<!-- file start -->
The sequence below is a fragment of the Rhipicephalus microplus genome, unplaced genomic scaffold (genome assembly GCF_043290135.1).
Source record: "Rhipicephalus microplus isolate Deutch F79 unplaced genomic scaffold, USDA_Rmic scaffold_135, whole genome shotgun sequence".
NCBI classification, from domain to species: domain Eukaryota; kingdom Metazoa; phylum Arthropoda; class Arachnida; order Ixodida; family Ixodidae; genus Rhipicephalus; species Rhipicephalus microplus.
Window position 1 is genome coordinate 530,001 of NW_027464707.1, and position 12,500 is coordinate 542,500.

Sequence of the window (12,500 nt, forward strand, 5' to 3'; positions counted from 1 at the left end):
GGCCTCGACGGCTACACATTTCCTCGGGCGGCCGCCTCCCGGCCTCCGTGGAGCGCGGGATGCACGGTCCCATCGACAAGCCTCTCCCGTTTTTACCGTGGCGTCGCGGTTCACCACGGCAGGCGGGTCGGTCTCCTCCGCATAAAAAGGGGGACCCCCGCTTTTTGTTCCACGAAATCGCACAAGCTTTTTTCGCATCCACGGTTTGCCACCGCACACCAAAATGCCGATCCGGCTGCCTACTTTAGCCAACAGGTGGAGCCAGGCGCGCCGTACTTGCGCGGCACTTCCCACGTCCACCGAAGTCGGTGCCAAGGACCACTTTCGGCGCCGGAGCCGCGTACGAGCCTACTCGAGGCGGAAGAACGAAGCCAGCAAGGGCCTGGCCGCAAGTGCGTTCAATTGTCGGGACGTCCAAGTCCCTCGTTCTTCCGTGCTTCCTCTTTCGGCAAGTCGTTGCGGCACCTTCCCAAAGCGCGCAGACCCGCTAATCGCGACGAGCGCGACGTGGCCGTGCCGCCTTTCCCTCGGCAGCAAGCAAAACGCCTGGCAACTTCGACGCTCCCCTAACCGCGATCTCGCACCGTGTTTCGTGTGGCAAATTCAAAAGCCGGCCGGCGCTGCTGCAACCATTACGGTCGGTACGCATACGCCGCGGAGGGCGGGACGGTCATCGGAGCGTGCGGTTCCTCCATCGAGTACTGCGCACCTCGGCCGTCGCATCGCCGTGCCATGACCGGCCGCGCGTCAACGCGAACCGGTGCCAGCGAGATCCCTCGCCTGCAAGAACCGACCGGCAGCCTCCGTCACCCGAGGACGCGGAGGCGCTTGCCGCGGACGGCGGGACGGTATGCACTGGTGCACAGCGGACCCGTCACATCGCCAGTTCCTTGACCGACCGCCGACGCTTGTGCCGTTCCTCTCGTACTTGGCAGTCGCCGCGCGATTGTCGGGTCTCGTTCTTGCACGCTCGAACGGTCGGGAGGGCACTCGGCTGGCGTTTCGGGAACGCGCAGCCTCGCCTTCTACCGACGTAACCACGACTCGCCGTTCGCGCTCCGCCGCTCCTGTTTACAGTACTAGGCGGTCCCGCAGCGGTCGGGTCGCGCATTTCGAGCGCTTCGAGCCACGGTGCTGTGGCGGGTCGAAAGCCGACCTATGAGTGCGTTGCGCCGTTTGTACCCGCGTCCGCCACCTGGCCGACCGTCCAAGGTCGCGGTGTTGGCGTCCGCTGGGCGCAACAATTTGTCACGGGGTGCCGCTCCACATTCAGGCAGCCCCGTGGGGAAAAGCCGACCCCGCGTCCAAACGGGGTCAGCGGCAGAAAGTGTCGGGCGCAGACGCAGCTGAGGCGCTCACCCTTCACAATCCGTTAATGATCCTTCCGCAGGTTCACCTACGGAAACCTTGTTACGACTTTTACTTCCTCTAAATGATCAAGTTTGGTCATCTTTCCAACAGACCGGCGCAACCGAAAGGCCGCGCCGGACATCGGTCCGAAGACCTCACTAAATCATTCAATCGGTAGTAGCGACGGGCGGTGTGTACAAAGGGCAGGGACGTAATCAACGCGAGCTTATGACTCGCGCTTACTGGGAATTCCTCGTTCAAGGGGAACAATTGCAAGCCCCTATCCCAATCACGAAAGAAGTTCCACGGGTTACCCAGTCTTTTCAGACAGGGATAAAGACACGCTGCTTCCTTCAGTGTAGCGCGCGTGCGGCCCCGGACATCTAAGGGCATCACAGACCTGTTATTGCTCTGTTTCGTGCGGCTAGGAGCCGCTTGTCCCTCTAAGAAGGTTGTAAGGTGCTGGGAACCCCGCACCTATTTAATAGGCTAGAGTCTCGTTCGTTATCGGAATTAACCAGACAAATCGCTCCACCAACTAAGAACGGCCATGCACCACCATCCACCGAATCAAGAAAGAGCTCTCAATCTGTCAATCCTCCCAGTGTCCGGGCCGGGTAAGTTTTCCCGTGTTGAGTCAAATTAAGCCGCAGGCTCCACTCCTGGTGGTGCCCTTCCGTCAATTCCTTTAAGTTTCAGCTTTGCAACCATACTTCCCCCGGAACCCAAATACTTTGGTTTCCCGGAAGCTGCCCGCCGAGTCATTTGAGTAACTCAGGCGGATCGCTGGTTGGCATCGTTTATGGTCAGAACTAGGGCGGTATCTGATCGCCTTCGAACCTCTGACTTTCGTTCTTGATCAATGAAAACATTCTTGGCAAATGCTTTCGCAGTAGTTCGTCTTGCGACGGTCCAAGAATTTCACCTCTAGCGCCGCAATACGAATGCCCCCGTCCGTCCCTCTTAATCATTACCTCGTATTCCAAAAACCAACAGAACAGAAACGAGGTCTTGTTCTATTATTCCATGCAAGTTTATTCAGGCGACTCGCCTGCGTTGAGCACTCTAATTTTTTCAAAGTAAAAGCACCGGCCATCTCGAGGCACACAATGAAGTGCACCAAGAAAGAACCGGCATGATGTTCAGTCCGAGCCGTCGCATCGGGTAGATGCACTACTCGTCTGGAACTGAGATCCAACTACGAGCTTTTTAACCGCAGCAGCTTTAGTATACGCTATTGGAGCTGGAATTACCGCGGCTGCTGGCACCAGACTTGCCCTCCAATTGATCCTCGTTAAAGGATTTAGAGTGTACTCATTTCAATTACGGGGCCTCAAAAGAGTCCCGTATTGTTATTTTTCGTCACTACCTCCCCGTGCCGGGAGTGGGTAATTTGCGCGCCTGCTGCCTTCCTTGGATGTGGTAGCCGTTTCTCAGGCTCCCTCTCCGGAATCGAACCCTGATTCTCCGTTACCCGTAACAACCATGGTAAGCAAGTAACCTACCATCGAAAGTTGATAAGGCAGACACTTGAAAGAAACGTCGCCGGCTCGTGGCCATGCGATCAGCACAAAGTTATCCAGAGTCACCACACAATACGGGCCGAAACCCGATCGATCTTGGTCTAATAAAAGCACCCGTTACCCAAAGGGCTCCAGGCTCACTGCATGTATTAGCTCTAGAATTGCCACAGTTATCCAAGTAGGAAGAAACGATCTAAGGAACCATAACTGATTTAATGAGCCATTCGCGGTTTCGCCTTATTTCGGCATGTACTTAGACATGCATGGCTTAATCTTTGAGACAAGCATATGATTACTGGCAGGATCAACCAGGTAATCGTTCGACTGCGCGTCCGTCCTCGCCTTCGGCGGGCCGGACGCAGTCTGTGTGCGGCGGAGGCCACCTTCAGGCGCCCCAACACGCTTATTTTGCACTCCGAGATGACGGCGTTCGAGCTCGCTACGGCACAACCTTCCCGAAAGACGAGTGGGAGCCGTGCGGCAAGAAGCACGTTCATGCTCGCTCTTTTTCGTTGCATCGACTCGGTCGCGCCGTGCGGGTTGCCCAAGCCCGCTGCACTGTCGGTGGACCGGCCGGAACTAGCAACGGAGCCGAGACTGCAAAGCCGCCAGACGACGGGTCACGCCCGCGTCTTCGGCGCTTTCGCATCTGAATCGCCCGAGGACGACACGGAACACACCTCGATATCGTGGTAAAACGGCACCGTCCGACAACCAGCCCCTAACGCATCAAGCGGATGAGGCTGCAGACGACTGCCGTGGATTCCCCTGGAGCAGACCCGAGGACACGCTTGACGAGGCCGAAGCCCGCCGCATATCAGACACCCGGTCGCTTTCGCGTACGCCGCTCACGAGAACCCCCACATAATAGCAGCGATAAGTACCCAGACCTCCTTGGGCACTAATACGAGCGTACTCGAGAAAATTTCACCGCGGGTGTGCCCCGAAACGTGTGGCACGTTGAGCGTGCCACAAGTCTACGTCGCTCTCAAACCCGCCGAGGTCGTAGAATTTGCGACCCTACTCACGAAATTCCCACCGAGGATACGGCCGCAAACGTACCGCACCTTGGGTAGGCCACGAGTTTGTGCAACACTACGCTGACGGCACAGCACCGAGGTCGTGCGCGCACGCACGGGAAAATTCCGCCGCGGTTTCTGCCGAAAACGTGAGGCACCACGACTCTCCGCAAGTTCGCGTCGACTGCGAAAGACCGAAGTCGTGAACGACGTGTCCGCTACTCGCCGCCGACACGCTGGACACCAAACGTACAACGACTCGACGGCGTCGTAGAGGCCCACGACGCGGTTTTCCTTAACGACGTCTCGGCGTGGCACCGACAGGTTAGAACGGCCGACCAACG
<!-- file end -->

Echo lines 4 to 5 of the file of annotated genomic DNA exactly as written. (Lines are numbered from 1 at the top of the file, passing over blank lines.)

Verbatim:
Window position 1 is genome coordinate 530,001 of NW_027464707.1, and position 12,500 is coordinate 542,500.

Sequence of the window (12,500 nt, forward strand, 5' to 3'; positions counted from 1 at the left end):